From Tabakman’s point of view, LSG’s vertical farms tick off the many boxes of Opportunity Zone investments, being located in the federally-designated areas, and providing a positive impact to the community. “Indoor vertical farming, because it’s food, is great . . . but any other product being produced locally really makes sense in an Opportunity Zone . . . especially when you need to be close to your customers,” he told Atkinson.

By John S. Sebree, Senior Vice President/National Director, National Multi Housing Group, Marcus & Millichap

A year ago, as we entered 2019, trade talks with China were tense, the Federal Reserve announced that it would increase interest rates three times before the end of the year, and the federal government was in the middle of a shutdown. That these factors had little impact on multifamily speaks to the strength and resilience of the sector.

As we enter 2020, the Federal government is operational, talks with China have improved, and the Fed is so far taking a hands-off stance on interest rates. As such, it’s time to look ahead, and determine how current trends will impact multifamily construction, rents and investments in the coming year.

According to Marcus & Millichap’s just-released “2020 Multifamily North American Investment Forecast,” it’s anticipated that fundamentals will continue to support this robust sector. Additional factors impacting the industry will include:

Certainly, other issues will affect the apartment sector over the next 12 to 18 months. However, the above will determine supply and affordability, two trends that are shaping the industry.

Household Formation, Unit Deliveries and Workforce Housing

Apartment demand comes from household formation, and there was a great deal of that in 2019. U.S. households increased by 1.35 million, thanks to continued job and wage expansion. Yet, only 1.17 million single-family and multifamily dwelling units were delivered.

Things aren’t likely to change in 2020, not with household formation growth forecast at 1.45 million, and approximately 1.25 million new dwelling units to be delivered. As tight as the market is now, demand will outstrip supply by another 200,000. Furthermore, most of that supply will consist of Class A product, while much of the demand is coming from middle-class to upper-lower-class households that can’t afford Class A rents. This will mean continued workforce housing scarcity.

We can talk about the social justice of workforce housing. But at the end of the day, it’s a math equation. The figures need to make sense. And right now, they don’t.

A primary reason is high development costs charged by municipalities. According to a National Multifamily Housing Council (NMHC) study, approximately 35% of development costs consist of so-called “soft costs,” the price tag attached to permitting, entitlements and zoning. This is in addition to rising material and labor costs. Developers need to recoup their investments, and absent tax breaks or subsidies, this means market-rate projects.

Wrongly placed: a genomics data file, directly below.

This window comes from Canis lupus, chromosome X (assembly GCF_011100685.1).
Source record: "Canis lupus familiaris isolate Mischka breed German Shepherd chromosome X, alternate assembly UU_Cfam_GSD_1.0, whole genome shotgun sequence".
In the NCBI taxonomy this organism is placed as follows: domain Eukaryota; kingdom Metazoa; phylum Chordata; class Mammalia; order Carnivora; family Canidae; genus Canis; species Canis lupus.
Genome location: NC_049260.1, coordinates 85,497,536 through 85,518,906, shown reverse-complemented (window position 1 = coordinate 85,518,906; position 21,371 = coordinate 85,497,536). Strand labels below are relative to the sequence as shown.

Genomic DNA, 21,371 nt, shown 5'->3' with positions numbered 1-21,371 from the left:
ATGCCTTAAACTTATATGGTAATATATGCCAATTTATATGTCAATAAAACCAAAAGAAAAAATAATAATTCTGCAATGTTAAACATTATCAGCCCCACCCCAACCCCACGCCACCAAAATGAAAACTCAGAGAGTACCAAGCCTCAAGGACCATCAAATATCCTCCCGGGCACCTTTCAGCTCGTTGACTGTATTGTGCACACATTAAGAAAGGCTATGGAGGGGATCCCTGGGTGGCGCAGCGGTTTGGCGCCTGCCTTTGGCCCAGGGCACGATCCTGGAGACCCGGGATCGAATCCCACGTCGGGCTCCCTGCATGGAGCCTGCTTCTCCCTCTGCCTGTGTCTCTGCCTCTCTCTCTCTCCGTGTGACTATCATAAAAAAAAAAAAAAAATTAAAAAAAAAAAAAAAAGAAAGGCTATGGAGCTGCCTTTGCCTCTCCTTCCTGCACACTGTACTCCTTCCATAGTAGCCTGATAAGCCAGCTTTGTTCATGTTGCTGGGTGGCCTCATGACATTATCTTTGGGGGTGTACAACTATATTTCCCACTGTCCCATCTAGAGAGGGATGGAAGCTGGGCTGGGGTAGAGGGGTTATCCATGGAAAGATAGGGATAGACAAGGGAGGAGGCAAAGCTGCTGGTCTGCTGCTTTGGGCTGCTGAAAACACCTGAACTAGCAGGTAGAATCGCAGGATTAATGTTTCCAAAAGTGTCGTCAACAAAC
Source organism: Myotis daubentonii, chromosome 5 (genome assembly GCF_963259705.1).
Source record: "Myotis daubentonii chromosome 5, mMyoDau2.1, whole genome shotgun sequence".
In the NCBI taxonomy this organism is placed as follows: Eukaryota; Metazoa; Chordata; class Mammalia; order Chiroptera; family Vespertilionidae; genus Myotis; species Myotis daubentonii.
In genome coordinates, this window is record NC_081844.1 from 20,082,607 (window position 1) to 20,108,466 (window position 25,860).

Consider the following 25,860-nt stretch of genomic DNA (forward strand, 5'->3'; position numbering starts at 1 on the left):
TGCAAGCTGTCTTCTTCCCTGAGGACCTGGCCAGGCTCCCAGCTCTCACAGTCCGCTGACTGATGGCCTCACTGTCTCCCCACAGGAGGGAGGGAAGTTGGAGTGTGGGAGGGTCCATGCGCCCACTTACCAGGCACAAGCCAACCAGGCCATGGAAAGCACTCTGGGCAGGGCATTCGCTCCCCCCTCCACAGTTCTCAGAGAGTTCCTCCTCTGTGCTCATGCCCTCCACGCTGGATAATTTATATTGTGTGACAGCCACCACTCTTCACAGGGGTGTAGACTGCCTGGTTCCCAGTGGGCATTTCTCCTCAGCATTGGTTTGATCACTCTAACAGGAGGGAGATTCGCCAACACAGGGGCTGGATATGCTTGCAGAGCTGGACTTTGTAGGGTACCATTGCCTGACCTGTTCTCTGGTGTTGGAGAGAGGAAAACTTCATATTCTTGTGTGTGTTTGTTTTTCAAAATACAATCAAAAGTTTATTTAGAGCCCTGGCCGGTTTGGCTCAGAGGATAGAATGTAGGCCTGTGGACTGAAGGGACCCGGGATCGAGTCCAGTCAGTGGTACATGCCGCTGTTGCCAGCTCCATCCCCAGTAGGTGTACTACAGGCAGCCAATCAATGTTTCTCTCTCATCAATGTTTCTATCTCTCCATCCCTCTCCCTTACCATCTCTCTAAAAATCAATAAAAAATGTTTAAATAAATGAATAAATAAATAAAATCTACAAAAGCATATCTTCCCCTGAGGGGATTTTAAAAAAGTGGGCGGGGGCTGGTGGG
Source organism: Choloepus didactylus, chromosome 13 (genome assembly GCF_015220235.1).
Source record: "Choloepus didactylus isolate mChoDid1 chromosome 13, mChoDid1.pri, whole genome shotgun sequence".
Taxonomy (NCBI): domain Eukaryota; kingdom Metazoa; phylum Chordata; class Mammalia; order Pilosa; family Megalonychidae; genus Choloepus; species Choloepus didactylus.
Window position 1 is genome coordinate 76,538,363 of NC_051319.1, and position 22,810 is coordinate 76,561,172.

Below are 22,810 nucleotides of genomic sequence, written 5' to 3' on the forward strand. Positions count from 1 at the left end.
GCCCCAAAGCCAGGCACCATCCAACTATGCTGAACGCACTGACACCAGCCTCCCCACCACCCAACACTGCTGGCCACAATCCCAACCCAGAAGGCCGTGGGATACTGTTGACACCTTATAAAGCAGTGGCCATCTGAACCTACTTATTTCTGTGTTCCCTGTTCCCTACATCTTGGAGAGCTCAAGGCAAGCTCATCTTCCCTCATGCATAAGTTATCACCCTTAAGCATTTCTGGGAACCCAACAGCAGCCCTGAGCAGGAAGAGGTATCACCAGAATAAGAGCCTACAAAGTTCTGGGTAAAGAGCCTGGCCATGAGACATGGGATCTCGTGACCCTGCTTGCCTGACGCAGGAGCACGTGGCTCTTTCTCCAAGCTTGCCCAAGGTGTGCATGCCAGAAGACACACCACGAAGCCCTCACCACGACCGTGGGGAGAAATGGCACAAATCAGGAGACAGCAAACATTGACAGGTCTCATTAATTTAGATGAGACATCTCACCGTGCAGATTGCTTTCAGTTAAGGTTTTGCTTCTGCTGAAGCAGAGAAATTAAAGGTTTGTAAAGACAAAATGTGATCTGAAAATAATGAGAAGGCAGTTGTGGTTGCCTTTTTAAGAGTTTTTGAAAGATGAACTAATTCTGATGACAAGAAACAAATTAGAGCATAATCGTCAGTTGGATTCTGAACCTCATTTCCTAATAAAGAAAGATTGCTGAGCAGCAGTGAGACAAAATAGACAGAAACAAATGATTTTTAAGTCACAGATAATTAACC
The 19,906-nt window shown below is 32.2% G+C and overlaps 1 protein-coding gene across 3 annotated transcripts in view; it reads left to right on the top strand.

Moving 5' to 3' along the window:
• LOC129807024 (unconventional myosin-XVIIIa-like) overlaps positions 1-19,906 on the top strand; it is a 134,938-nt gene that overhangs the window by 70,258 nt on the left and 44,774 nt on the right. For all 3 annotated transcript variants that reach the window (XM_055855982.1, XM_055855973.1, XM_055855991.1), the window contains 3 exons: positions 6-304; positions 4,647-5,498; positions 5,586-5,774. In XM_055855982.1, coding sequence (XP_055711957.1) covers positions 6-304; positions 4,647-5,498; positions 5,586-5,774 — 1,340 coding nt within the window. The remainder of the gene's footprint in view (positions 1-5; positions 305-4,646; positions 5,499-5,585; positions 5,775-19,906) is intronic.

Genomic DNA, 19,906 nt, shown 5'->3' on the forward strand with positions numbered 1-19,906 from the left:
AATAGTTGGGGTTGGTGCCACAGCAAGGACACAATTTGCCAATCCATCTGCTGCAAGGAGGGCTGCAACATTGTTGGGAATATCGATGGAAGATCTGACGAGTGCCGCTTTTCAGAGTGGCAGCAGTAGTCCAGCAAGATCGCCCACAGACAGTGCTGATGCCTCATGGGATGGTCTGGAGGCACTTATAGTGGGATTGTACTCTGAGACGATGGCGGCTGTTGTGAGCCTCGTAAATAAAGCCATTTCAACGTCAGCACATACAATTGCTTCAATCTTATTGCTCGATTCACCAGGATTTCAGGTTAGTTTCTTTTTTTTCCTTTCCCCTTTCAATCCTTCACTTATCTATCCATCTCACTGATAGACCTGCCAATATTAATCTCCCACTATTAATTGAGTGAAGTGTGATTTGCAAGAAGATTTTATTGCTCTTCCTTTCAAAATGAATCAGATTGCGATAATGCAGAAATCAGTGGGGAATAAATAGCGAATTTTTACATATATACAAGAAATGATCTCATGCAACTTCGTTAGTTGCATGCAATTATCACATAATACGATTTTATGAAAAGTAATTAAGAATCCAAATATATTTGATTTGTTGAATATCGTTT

Additionally, not as many apartment-dwellers are moving into homeownership. First-time homebuyers are finding it difficult to qualify for home mortgages. Fewer starter homes are being built, due to limited capital availability. As a result, middle-income households remain renters, meaning lower vacancies and less available supply.

Rent Control Legislation

In 2018 and 2019, Oregon, California and New York passed laws to cap rents, with more states likely to do the same in 2020. Certainly, apartments can, and have performed well in such situations, but statewide rent legislation could mean more documentation and paperwork for operators and investors.

And, while rent-control legislation is thought to help reduce housing costs, the action actually exacerbates both affordability and deliveries. Because of the uncertainty inherent with rent control, developers will go elsewhere, to metros and states without rent caps. It is likely that fewer units will be built in states with rent-control legislation than if legislation did not exist, and the decrease in new supply will lead to rent increases.

Finally, increased housing costs can lead to higher costs of living, something corporations take into account when attracting and retaining talent. If employees can’t afford to live in certain locations, they’ll migrate elsewhere, with companies following them. The end result is that states with higher housing costs could end up with slower economic growth, as both housing developers and corporations choose other, more business-friendly areas in which to operate.

Capital Markets and Investments

The 2020 capital markets outlook is one of enhanced liquidity thanks, in part, to increased GSE lending caps. While capital will continue to be plentiful, underwriters are expected to apply conservative standards to the loans they make, depending on economic momentum and global issues. As such, developers and investors should expect to add more equity to any multifamily deal.

Basically, lenders are interested in financing smart investments. Equity or debt isn’t interested in the quality of granite countertops or the size of a swimming pool. The point here is that if a developer is building a product the market needs, and can achieve rents that will make the math work, the capital will be there.

The Outlook